Tag Archives: child’s eye view

The Last Samurai by Helen DeWitt

DATE FINISHED: June 21st, 2012 

RATED: *****

SYNOPSIS:  Ludo is a child prodigy with a voracious thirst for knowledge; his mother, Sybilla (equally gifted), is trying to earn enough money for them to get by through mind-numbing, soul-destroying work, whilst finding the energy and inspiration to feed both of their appetites for language and literature. Sybilla tries to fill the father-shaped gap in Ludo’s life with a video of the Japanese classic, The Seven Samurai. But Ludo just wants a father, and as soon as he is old enough, determines to find one.

THOUGHTS:  At first told from Sybilla’s perspective, a torrent of thoughts and ideas are unleashed resulting in a slightly fragmented narrative mirroring the distracted concentration one imagines the harried mother of a (maddeningly voracious) child might experience. Sometimes sentences are left hanging mid-flow Read more of this post

The Dream Room by Marcel Moring

DATE FINISHED: May 24th, 2012

RATED: **** 

SYNOPSIS:  Narrated by a 12 year old boy, in a period following WW2, David and his family spend a summer constructing model aeroplanes for their landlord, a toy shop owner.  After hearing stories about his father’s exploits during the war, leading up to how his parents met, the visit of an old friend, Humbert Coe, presents the key to previously unspoken family secrets.

THOUGHTS: This short but poignant novel has the feeling of a fable, Read more of this post

Mr. Vertigo by Paul Auster

DATE FINISHED: October 5th, 2011             

RATED: *** (3.5)

SYNOPSIS:  9 year old Walt is plucked from the streets of St. Louis by the mysterious Master Yehudi, and promised that he will be taught how to fly. At a farm in Kansas, Walt is put through a tortuous 33 step program but his sharp wit sees him through, and after he stops fighting, realises that for the first time he is in the midst of a family that loves him. But with flight achieved and showbusiness stardom beckoning, is the future really as bright as it seems?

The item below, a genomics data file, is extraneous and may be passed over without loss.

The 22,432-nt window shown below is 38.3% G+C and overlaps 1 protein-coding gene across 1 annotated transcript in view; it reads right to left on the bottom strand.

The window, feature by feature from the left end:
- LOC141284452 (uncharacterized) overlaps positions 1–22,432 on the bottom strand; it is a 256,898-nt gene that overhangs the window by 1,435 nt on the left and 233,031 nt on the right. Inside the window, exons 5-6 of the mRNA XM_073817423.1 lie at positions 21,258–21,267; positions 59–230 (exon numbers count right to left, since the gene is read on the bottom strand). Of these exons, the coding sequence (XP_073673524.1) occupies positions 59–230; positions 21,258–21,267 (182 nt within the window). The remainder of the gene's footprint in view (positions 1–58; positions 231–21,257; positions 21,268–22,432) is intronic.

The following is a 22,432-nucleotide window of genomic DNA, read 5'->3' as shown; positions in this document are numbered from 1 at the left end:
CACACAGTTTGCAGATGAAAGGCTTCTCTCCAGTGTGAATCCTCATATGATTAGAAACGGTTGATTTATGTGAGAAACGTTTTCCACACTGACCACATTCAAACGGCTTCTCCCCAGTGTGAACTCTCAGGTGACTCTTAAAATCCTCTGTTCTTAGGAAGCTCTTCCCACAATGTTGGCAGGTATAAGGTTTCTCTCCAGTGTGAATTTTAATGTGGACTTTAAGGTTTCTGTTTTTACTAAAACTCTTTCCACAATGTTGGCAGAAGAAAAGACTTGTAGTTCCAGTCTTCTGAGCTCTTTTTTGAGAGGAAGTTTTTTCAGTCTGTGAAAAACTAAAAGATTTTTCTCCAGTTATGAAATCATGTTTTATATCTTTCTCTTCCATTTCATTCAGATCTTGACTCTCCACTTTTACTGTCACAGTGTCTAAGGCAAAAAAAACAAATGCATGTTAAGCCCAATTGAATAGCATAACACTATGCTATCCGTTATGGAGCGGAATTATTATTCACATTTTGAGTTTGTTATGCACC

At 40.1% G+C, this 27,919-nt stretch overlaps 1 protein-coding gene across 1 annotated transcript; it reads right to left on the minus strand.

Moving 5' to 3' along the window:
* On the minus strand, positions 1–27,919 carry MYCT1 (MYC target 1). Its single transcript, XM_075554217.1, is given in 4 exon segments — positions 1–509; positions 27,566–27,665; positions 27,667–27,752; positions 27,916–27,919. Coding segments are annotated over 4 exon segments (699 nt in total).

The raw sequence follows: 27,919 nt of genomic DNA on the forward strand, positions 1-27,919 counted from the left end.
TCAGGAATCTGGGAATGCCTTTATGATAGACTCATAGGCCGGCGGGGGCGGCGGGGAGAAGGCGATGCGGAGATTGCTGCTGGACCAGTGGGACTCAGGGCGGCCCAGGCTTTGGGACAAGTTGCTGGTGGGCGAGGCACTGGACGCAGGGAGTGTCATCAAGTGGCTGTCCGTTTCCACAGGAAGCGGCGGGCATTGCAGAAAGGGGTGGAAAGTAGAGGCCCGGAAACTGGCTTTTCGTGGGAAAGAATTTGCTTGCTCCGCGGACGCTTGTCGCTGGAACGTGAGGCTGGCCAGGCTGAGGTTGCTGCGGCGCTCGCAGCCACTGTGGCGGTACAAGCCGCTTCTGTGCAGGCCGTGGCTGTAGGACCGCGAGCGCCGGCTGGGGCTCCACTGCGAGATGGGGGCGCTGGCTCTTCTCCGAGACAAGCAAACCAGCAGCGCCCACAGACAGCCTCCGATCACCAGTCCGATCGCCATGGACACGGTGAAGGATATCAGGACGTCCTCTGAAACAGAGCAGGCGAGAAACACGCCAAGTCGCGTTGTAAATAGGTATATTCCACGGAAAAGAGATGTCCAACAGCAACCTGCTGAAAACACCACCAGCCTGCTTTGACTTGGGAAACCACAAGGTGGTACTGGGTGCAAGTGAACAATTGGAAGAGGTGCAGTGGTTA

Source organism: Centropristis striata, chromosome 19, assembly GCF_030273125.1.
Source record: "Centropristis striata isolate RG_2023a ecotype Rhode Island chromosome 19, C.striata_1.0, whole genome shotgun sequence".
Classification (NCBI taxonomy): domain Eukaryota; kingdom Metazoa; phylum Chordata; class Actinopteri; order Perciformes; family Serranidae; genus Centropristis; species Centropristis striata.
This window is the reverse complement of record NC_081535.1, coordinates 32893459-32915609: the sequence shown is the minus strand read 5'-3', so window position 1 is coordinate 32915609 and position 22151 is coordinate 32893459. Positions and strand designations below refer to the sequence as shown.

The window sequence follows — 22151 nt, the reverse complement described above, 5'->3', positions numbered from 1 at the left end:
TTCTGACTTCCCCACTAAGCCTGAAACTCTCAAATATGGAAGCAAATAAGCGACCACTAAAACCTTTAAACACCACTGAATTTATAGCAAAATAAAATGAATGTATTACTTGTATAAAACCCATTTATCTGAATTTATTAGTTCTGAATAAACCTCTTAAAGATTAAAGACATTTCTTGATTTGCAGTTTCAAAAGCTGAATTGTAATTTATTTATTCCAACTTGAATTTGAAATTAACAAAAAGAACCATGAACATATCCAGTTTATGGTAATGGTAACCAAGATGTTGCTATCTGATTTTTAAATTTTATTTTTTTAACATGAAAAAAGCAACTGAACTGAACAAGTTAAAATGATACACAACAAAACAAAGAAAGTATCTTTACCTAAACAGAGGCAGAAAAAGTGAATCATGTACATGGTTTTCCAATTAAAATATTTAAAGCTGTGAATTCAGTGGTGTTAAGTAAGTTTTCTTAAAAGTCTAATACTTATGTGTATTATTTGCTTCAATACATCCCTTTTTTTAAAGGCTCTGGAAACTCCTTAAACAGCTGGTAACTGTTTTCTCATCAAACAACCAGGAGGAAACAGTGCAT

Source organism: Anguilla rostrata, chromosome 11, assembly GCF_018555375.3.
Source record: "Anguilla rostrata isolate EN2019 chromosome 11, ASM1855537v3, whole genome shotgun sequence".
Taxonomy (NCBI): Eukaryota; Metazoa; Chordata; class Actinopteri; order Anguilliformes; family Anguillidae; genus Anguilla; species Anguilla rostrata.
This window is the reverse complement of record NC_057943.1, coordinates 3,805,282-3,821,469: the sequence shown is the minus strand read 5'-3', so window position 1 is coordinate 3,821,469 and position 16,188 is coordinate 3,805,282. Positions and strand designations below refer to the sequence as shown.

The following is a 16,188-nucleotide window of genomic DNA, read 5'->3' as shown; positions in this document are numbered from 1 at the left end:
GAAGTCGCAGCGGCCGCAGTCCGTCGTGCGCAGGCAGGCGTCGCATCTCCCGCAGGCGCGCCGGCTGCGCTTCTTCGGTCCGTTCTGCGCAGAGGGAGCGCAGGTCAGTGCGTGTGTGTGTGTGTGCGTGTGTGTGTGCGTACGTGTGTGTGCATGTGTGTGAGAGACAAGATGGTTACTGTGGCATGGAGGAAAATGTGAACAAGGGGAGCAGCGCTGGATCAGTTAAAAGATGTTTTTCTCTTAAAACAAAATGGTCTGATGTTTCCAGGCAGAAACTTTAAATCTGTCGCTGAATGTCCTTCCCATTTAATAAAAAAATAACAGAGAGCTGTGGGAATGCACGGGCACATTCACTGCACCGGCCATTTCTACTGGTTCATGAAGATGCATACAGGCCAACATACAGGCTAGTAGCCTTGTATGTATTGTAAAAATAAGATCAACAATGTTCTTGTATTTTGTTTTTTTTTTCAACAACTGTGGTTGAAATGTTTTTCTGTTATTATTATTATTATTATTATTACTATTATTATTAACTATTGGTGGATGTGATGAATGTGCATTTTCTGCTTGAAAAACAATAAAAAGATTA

THOUGHTS:  On one level, I really enjoyed this book. Walt and Master Yehudi are great characters, and the story sucked me in immediately. Read more of this post

Florence & Giles by John Harding

DATE FINISHED: April 30th, 2011

RATED: *** (3.5)

SYNOPSIS:  In a gothic mansion, Florence and her younger brother Giles are in the ‘care’ of their absentee uncle. The uncle has forbidden his niece from learning to read (and education of any kind), but she has secretly defied him and spends every available moment devouring the contents of the library. When Giles is returned home from boarding school, a governess enters Blithe House – soon to be followed by a second governess, after the first suffers a tragic accident. Florence is convinced that Blithe is now haunted, and that Miss Taylor harbours the spirit of her predecessor.  Florence is also determined to foil Miss Taylor’s plans to steal her brother away…

THOUGHTS:   Read more of this post

Mister Pip by Lloyd Jones

DATE FINISHED: March 26th, 2011

RATED: **

SYNOPSIS: The only white man on the island of Bougainville becomes teacher to the local children while a civil war impacts on the lives around them.  Mr. Watts introduces the children to Mister Dickens through the adventures of Pip in Great Expectations, but as the narrator, 13 year old Matilda, comes to consider Pip a personal friend, she inadvertently draws unwanted and dangerous attention to their little village.

THOUGHTS: Read more of this post

The Curious Incident of the Dog in the Night-time by Mark Haddon

DATE FINISHED: March 11th, 2011

RATED: *** (3.5)

SYNOPSIS: When 15 year old Christopher discovers his neighbour’s dog, killed with a garden fork, he begins an investigation to uncover the culprit. Instead, he accidentally uncovers family secrets which have been kept from him & turn his ordered life upside down. Christopher is highly intelligent but has an inability to read emotions, so the story (told in the first person) is peppered with his theories & favourite diversions as well as numerous misunderstandings.

THOUGHTS: Read more of this post